Burning downloaded tracks to CD
I have to admit that this was a bit problematic for me. Even after three separate burning attempts (including once after a full reboot), I had repeatedly mixed results each time as follows:
– Playing the CD back on my CD burner results in the first ten seconds of the track being horribly garbled, and the rest of the song being fine.
– The CD sounds flawless in my computer’s DVD player
– When popping the CD in my roommate’s CD-boombox, the first half-second of the song is cut off, but the rest sounds perfect.
This is using relatively new 700mb hi-speed Sony CDRs and my 52x burner set to 4x via MM. In fact, one can ONLY burn MM tracks on MM, not on Nero or Windows Media Player as I found out, to my frustration. But I guess that’s not really so much of a problem, since you have to have the MM player anyway to even use the service, so it makes sense to burn tracks in the integrated player.
Unsurprisingly (but to the recording industry, perhaps ominously), I was easily able to insert the newly burned CD and rip a high quality MP3 or WMA file off of it… with the new file being completely DRM-free. In other words, if I wanted to be a twit, I could simply pay for and download an entire album off of MM and burn it to CD, then rip it and upload the unrestricted (but nicely labeled) tracks to KaZaA. This is why, briefly touching back upon one of my earlier arguments, that it’d make a lot more sense for MM and the recording industry to support much more friendly DRM implementations at the get-go, allowing people to share downloaded tracks with friends or even posting them to p2p services… with those tracks simply timing out after a while. Actually, I am definitely going to expand upon this in a later entry 🙂
Availability of music
With regards to the scope of popular music, I’ve found MM to be about on par with Rhapsody and PressPlay, though each has its own significant gaps. Unfortunately, it appears as though MM currently offers ZERO classical downloads, since searches on popular classical artists like Bach, Telemann, and Monteverdi turned up no actual downloadable tracks :-(. Adding insult to injury, on lists featuring the various composers, MM suggests that it has dozens of downloads available, and it’s only after you click on a composer name that you realize it’s all a mirage, at least classically speaking. [NOTE: See 10/10/03 edit at the bottom of this note]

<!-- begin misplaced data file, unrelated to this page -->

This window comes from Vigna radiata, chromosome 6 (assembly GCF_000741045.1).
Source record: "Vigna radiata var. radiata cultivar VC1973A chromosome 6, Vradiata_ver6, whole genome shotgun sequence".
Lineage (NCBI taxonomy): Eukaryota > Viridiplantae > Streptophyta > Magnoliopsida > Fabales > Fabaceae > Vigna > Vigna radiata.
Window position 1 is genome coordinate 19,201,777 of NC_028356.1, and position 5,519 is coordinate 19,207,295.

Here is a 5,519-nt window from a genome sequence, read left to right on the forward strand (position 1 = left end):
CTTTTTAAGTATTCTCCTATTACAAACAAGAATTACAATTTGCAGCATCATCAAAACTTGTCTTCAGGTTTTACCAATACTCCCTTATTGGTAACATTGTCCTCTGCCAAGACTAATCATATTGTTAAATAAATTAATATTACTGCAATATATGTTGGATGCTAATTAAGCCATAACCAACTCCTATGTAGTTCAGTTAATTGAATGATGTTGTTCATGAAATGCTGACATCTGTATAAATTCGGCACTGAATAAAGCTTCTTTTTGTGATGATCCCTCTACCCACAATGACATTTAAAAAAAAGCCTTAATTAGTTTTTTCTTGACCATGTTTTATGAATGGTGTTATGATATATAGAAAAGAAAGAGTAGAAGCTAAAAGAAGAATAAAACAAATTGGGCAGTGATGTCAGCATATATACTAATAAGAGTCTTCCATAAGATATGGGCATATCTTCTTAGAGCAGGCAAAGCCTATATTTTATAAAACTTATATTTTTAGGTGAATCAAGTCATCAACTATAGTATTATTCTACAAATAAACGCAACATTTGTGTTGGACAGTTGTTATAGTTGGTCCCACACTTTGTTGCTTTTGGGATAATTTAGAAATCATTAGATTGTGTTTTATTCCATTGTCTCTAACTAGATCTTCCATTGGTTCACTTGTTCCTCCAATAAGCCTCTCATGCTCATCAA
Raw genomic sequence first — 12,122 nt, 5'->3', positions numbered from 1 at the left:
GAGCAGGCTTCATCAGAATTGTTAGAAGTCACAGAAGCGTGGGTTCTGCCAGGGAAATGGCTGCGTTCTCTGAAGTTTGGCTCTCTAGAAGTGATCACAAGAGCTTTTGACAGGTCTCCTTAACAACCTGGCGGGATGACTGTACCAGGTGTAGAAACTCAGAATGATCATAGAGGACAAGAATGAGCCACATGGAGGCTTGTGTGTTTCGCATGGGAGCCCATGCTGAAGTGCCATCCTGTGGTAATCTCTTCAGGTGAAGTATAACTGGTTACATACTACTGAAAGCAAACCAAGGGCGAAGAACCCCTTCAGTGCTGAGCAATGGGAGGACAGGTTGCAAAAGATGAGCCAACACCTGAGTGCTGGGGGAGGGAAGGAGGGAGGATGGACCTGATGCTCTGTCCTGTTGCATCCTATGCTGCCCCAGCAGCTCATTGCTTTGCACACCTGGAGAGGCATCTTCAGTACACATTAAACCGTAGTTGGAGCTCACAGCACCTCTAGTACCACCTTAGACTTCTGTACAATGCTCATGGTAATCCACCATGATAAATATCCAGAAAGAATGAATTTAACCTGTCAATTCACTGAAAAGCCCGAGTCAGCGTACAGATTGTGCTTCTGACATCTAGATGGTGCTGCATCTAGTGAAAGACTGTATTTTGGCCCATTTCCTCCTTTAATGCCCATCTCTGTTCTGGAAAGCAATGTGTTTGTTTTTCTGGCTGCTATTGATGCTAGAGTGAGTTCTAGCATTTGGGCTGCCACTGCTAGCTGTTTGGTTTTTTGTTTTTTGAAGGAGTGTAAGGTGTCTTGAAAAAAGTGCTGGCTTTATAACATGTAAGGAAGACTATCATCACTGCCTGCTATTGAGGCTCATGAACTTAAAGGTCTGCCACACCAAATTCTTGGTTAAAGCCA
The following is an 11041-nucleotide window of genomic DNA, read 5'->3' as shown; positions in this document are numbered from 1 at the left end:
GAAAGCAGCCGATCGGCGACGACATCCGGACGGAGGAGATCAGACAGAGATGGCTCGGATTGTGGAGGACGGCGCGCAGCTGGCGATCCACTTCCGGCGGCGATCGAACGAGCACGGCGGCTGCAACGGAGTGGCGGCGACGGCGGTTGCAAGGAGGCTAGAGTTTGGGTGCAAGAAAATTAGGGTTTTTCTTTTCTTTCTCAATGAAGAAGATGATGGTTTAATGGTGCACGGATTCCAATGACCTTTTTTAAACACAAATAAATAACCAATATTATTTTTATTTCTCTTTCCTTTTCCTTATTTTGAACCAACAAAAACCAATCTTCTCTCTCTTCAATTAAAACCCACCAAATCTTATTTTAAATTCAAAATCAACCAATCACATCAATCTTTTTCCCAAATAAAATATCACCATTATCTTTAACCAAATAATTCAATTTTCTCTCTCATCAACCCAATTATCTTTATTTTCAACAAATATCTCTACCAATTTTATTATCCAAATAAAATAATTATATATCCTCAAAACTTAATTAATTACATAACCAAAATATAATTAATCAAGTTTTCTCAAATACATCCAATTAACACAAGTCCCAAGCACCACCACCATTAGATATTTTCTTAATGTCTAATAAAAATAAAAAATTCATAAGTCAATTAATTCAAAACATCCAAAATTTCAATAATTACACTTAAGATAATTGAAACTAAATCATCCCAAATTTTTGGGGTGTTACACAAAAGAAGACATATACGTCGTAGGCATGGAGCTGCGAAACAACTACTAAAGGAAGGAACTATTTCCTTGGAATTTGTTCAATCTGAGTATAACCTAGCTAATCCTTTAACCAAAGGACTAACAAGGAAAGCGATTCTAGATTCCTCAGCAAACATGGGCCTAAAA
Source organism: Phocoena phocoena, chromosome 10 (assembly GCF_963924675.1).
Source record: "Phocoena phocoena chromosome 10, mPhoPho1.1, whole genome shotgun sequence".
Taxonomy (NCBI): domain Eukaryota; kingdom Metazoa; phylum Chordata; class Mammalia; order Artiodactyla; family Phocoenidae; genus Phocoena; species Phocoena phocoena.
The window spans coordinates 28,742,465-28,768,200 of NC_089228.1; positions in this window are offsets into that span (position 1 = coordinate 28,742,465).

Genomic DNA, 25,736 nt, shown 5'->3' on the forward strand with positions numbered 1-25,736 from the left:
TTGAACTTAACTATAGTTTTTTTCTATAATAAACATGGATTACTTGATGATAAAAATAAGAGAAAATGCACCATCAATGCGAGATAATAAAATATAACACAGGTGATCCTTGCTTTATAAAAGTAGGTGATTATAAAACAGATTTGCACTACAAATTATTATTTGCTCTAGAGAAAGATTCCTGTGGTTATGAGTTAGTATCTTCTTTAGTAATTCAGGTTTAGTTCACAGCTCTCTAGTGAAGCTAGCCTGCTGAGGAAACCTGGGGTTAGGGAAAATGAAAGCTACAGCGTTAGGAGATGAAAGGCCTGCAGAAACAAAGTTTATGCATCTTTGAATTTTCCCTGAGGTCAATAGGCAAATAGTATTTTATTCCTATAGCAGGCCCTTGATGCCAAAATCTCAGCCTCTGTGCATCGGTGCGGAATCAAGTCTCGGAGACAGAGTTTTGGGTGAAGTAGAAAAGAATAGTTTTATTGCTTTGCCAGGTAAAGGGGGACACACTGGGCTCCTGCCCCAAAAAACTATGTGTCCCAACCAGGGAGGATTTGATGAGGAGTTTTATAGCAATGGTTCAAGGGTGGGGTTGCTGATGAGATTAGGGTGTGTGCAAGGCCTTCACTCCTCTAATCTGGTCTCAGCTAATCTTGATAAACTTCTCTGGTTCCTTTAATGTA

For folks who aren’t primarily classical aficianados, though, MM certainly offers quite enough tunes to fill up a lot of iPods, and it IS indeed fun checking out the depth and breadth of available artists and songs.
Though only available in the U.S. right now (due to licensing restrictions), polyglots and similarly cultured souls will be displeased to see MM’s butchering of foreign language characters, such as the ? in se?orita. MM omits the special diacritical marks in some cases, or substitutes weird-looking characters or character combinations in other cases.
Despite some frustrating restrictions (imposed by the recording industry) and occasional UI flakiness, Musicmatch shines where it really counts: enabling the masses to download tunes from a large library quickly and affordably. Since the software is free and registering an account is also free and pretty painless, I highly recommend that every PC user (at least those with broadband) give MM a try.
Useful and interesting URLs
– Musicmatch: http://www.musicmatch.com/
– * This entry: http://www.bladam.com/archives/0309292010.htm
– MM Discussion (no registration required): http://www.smilezone.com/forums/index.php?showtopic=319
– The ideal music service – http://www.bladam.com/archives/0309300101.htm
– RIAA Amnesty — A Parody: http://www.riaaAmnesty.com/
– My earlier brief look at Listen.com’s Rhapsody: http://www.bladam.com/archives/0302141717.htm
– My rant about the horrid buymusic.com service: http://www.bladam.com/archives/0307251009.htm
* Please do share this article with friends, but kindly offer the URL above (http://www.bladam.com/archives/0309292010.htm) rather than cutting and pasting large sections of my commentary. I want to make sure that any corrections or other updates I add here are not missed by those interested in this area! Thanks for your consideration :-).
EDITED TO ADD:
10/10/03 – Mick Orlowski noted in the Conversation Corner the following:
Just a note on Classical in MM… Musicmatch has a very powerful Classical component of the streaming “MX” service. If you were seing track totals after composer names, it is likely you were seeing how many works were available in their Artist on Demand feature. No you can’t download Bach… but you can listen to a Bach-only CD-quality station on demand… or create a station that plays only your 5 favorite composers. MM definitely does not ignore classical… it’s just not downloadable yet.
Thanks for the info, Mick!